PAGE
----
August 13, 2011

Riddick

A transport ship crashes on a distant planet after being struck by debris from a comet’s tail. Most of the people onboard die. Only one crewman survives, a woman named Carolyn Fry who panics during the landing and almost kills everyone. A few passengers crawl out of the wreckage: a runaway, a holy man and his charges, an antiquities dealer, and two settlers.

Then there’s the bounty hunter. A man named Johns, a merc with a drug habit he feeds by shooting spikes of morphine into his eyeballs.

Most of the cargo is destroyed. However, the most important cargo? The most valuable and dangerous piece is missing.

Riddick.

Riddick is Johns’ prisoner. He’s an escaped convict, a murderer with a large bounty on his head. Johns tells the survivors that Riddick is a human predator who can see in the dark and he’s capable of anything. Like skull-fucking you in your sleep.

Luckily, Johns recaptures Riddick before anyone needs a nap.

While Johns is tracking Riddick, the others survey the ship and realize it’s mostly beyond salvaging. They know then that if anyone is going to get off this desolate planet, they need to find some outpost of civilization. For that, they all need to work together.

All of them—even Riddick.

After trekking across the barren landscape and through a massive bone-yard of some now extinct species, the group finds a geological research outpost abandoned to the harsh glare of the planet’s three suns. There’s water there and even a ship. The ship is in good shape. It’s missing fuel cells, but those can be taken from their own transport. It seems like a boon, a godsend.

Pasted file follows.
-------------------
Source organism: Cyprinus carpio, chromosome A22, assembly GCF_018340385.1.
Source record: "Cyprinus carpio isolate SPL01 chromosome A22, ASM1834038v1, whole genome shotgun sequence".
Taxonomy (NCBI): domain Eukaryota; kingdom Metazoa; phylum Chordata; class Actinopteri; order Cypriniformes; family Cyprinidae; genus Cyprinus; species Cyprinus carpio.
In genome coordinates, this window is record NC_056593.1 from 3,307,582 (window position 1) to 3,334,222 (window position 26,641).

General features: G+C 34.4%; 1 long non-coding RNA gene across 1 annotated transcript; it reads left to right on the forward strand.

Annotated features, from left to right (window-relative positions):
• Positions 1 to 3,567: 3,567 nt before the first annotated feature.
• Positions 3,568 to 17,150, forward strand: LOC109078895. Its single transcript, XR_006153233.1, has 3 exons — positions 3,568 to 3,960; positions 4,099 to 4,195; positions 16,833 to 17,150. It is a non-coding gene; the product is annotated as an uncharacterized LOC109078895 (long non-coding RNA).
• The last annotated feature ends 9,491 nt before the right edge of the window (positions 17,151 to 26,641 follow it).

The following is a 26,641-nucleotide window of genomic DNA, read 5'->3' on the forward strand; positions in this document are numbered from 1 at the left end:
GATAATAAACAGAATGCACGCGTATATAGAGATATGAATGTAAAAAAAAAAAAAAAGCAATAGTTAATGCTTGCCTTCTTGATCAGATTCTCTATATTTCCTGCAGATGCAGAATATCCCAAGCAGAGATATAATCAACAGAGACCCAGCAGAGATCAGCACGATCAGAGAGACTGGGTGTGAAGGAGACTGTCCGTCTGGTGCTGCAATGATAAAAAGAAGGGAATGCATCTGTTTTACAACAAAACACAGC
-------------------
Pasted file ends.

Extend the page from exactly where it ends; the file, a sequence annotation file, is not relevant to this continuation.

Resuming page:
But still, there are no people. None.

The group investigates further and makes a chilling discovery: there’s a life-form living below ground, at home in the dark and hungry for human flesh.

It seems simple enough to avoid them on a planet with three suns. Too bad there’s a solar eclipse coming....

Last night we watched Pitch Black again. I hadn’t seen the film in a long time and had forgotten how much I loved it. It’s such a great movie--a gritty sci-fi flick, a cool horror-thriller with elements of crime fiction and it does everything so well.

It establishes a dark mood and feel in frame one with Vin Diesel’s opening voice-over, “They say most of your brain shuts down in cryosleep. All but the primitive side... the animal side. No wonder I'm still awake.” It’s shot beautifully and simply with different light filters and uses only a minimum of computer effects. The cast is great with Vin Diesel, Cole Hauser, Radha Mitchell, the lovely Claudia Black, and Keith David. There are nonstop bits of quotable dialogue and it’s incredibly tense and suspenseful and scary without going the cheap buckets of gore route.

It’s a shame the sequel is so awful.

I remember being excited when I first heard they were making a sequel to Pitch Black. The world created in the first film is a dark and dirty future of cramped, poorly lit ships and massive dark prisons. It’s a Blade Runner future, an Alien future, an Escape From New York future. A human-centric universe with all those human centric problems that people want desperately to escape from, signing up to be settlers on distant and hardscrabble worlds but none of them have money so they travel the lonely ghostlanes.

Riddick is a character from crime fiction. He’s a very human monster. Abandoned at birth and tossed in a dumpster, you know he grew up hard and growing up hard removed him from any connection to the human race. He exists apart and not among.

The first film establishes this. It establishes this through dialogue:

“And then you get sent to a prison where they tell you you'll never see daylight again. So you dig up a doctor, pay him twenty menthol Kools to do a surgical shine job on your eyes …”